So, I’ve been stalking Ride for Reading for awhile now. Riding and reading are two of my favorite things, and this organization does bike deliveries of books to schools in poor neighborhoods, all over the country. They’re based in Nashville, and Tennessee is still on my to-do list.

So when I checked in a few weeks ago and saw that they were doing a ride in Las Vegas during Interbike, I seized the opportunity to schedule an overnight trip and mop up the five miles I missed on Saints to Sinners.

Their blog post is far more interesting than anything I have to contribute, but here are my snapshots:

My fabulous loaner bike…

20130920-085957.jpg
Thank you, Pivot Cycles!

20130920-085942.jpg
Books for us to load up:

20130920-090015.jpg
Registration:

20130920-090047.jpg

Our police escort:

20130920-090128.jpg

Selfie with a message: the 1/300 refers to the ratio of age-appropriate books to children in poor neighborhoods.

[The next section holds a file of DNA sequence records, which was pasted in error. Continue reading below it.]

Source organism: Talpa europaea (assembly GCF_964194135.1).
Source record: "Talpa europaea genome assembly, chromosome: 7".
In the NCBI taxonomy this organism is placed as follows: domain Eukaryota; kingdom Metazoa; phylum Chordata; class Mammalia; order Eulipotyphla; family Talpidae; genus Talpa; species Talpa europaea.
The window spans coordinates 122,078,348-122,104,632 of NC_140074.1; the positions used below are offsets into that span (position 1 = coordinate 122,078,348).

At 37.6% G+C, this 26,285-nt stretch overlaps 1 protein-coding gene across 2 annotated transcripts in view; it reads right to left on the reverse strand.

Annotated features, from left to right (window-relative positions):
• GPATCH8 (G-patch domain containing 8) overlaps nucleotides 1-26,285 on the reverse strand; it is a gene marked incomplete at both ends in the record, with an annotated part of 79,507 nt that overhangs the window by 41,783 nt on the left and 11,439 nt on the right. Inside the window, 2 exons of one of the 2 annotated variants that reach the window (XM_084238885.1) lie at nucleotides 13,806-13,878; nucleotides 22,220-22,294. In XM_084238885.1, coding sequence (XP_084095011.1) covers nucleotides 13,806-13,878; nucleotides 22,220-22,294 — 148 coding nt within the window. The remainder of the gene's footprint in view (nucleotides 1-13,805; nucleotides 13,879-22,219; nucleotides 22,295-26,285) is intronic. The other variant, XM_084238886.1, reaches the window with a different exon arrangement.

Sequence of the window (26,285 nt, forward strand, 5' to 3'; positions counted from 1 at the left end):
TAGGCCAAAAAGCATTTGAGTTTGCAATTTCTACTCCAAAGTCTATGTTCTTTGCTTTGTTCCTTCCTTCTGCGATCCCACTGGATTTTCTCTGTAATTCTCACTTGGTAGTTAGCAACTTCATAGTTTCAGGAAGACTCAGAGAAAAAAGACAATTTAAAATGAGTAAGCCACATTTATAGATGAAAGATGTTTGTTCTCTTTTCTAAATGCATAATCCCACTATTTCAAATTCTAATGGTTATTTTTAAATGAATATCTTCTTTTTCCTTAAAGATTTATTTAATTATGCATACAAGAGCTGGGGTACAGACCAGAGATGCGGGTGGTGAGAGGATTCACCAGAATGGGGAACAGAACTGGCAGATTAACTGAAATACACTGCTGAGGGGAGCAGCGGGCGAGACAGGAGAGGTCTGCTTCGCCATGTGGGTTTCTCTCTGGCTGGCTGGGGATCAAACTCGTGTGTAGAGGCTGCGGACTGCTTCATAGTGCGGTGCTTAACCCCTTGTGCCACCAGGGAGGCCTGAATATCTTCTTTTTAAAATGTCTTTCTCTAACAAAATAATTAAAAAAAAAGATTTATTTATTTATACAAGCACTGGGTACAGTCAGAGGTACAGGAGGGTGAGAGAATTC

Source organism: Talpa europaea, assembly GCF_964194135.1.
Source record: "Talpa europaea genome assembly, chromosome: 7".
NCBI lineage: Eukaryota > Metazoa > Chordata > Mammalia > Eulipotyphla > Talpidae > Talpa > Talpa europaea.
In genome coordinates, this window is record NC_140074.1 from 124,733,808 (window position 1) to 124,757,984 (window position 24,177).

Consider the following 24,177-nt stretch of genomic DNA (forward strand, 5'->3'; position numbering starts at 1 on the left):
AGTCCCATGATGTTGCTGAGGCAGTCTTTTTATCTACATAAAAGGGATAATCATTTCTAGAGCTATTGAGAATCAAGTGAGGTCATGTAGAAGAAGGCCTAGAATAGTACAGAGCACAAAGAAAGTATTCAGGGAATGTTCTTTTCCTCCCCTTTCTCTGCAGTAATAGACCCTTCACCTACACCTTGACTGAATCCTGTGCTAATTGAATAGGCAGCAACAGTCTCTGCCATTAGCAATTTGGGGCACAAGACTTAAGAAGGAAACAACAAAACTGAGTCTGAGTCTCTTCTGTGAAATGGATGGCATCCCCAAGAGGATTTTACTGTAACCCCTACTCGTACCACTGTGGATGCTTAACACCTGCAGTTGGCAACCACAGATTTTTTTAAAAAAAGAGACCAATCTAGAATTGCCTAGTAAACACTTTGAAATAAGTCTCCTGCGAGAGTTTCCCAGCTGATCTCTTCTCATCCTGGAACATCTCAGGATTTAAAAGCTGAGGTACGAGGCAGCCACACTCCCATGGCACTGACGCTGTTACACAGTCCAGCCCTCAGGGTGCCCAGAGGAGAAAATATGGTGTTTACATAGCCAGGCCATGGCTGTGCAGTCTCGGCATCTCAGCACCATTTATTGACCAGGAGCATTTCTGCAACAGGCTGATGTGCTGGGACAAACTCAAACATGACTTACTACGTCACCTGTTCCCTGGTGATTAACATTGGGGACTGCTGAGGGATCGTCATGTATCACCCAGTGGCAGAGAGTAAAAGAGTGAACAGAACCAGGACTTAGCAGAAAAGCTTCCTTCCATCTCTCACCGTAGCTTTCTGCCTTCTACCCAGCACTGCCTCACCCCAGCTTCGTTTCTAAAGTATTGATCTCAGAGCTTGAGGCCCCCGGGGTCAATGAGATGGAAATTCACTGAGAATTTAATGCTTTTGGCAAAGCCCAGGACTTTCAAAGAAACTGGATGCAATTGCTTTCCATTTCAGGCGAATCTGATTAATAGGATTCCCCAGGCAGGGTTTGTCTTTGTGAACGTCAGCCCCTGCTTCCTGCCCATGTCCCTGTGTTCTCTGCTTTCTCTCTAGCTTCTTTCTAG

20130920-090203.jpg

What I can’t show you (minors, privacy concerns) was the best part of the ride. We pulled up at Jack Dailey Elementary to see hundreds of cheering students, lined up to give us high-fives! I’ve never felt so appreciated in my life.

The young women from JET Cycling, all high-school students, were our ride marshals, and they spoke very eloquently about the importance of healthy minds in healthy bodies. They made me wish I’d been an athlete in high school.

One of the JET racers asked me if I raced, and I was sad to say no, to not be part of the sorority. I told her that I mostly do charity rides, and my goals are to not be DNF or DFL. She laughed and replied, “that’s better than I do some days.”

You see, even a third of the way through these fifty states in my fiftieth year, I still see “athletes” as someone else. In school, I was the girl picked last for the team (smaller, less coordinated, totally unpopular). I used dance classes to get around my high school and college PE requirement at every legal opportunity. Yes, I know that dancers are athletes, but not me, and what I lacked in athleticism, I did not make up for in the artistic interpretation or aesthetics categories.

Still, it made me happy. I wish I’d been good enough for it to bring pleasure to someone beyond myself. I think the same holds true for this project. Riding a bicycle (and documenting my adventures) makes me happy, and I hope that I can expand that bubble of joy beyond my own skin. For a moment, when we showed up with those books, I think I did.

Advertisements